The proposed exploratory/developmental study will investigate homophobia/transphobia and other sociocultural factors that influence HIV-related risk behaviors among stigmatized high-risk groups in Malaysia: men who have sex with men (MSM) and male-to-female transgender women (mak nyah). In Malaysia, where the national religion is Islam;homosexuality, transgenderism, and alcohol use are punished among Muslims;and illicit drug use risks severe punishment by law. Through the collaborative efforts among researchers in Malaysia and the U.S. and service providers at the AIDS service organizations (ASOs), we will conduct an exploratory study to prepare future intervention studies to reduce substance abuse and HIV risk behaviors among MSM and mak nyah in Malaysia. Our study team which consists of experienced researchers has ample experience in conducting HIV prevention research for MSM and transgender populations in Malaysia, other Asian countries, and the U.S. The study will provide a solid foundation for understanding homophobia, transphobia, and other significant and meaningful sociocultural factors in relation to substance use and HIV risk behaviors, and will provide a better understanding of the lives of MSM and mak nyah in Malaysia. Based on study findings, our study team will be able to develop substance abuse and HIV prevention intervention studies in the future and recommend policy changes in Malaysia in collaboration with ASOs.
The specific aims of the study are: 1) To explore and describe substance use and HIV-related sexual risk behaviors among MSM and mak nyah in Malaysia in relation to background variables;2) To explore and describe homophobia and transphobia and other sociocultural factors which influence substance use and HIV risk behaviors among MSM and mak nyah in relation to background variables;3) To explore and determine the theoretical models for future substance abuse and HIV prevention intervention studies specific to MSM and mak nyah;4) To nurture and sustain the collaborative efforts and build capacity among Malaysian and the U.S. researchers and service providers at ASOs in Malaysia and to lay the groundwork for future substance abuse and HIV prevention intervention studies and programs;5) To describe the policies and regulations regarding substance abuse and HIV prevention in Malaysia based on key informant interviews, summarize study findings, and recommend future policy changes. Based on purposive sampling, 24 MSM and 24 mak nyah will be recruited for the qualitative interviews. After completion of qualitative analysis, we will recruit 200 MSM and 200 mak nyah for survey interviews based on respondent driven sampling (RDS) methods. Based on mixed methods, we will test the hypotheses and conceptual models. In order to inform future policy changes in substance abuse and HIV prevention in Malaysia, we will also conduct qualitative interviews with 20 key informants. We will sustain our efforts in HIV prevention, health promotion, and human rights improvement for MSM and mak nyah in collaboration with ASOs.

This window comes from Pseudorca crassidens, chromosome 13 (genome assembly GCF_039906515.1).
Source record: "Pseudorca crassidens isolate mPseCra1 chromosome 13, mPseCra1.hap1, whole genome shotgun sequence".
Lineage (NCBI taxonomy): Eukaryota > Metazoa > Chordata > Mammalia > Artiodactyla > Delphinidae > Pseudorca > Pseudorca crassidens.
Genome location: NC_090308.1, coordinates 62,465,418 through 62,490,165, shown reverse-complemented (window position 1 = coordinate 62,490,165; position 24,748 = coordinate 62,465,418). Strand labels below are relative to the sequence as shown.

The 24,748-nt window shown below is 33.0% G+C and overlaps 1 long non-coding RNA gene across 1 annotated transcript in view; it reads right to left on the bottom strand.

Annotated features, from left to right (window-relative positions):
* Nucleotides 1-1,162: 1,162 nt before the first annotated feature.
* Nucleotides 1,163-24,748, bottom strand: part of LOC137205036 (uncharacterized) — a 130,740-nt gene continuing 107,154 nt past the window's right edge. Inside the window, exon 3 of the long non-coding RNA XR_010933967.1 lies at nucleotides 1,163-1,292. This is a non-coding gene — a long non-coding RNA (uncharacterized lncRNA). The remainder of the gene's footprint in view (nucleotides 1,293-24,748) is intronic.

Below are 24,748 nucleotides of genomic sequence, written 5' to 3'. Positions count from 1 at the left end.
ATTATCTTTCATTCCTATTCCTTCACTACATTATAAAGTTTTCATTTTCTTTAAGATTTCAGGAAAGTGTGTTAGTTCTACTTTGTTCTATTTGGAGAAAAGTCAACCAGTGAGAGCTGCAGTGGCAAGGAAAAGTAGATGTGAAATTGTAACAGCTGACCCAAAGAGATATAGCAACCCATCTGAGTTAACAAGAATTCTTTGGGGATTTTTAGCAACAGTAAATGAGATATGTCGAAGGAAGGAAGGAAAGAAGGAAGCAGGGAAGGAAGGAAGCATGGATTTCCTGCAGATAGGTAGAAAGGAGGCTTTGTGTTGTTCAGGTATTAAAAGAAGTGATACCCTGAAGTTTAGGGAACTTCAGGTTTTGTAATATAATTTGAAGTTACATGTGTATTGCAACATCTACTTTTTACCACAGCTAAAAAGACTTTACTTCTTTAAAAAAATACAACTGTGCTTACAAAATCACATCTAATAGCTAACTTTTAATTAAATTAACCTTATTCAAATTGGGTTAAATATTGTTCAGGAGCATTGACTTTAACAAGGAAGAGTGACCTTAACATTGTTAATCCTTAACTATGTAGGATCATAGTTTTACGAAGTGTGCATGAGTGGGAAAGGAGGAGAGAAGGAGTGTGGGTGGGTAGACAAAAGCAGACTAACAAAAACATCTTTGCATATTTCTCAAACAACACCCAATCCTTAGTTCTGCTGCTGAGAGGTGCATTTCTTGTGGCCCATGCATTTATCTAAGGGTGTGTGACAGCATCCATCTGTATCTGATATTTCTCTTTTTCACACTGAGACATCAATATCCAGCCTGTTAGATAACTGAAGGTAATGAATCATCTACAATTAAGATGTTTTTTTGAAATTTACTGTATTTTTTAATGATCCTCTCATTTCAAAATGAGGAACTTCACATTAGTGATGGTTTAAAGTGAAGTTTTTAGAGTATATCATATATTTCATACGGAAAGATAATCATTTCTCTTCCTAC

In recent years, some progress has been made in Malaysia in terms of HIV/AIDS care and prevention. However, substance use and HIV prevention programs are underdeveloped despite the exponential increase in HIV/AIDS cases and incidences in recent years. The proposed study will have a significant public health impact on understanding the sociocultural contexts of substance use and HIV risk behaviors among MSM and mak nyah (transgender women) in Malaysia who have been facing the institutional and individual discrimination due to their sexuality and/or gender expression. The proposed study will provide new insights in understanding homophobia, transphobia, and other sociocultural factors in relation to substance use and HIV risk behaviors among highly stigmatized MSM and mak nyah in Malaysia, where the national religion is Islam. The study will also provide a scientific basis fr developing future intervention studies and programs to reduce substance abuse and the incidence of HIV/AIDS in Malaysia. Theoretical HIV prevention models developed by the proposed study would be applicable to MSM and transgender populations in other South East Asian countries. The collaborative efforts to implement the study among Malaysian, the U.S. researchers, service providers, and community members will be sustained to improve health and human rights for MSM and mak nyah in Malaysia.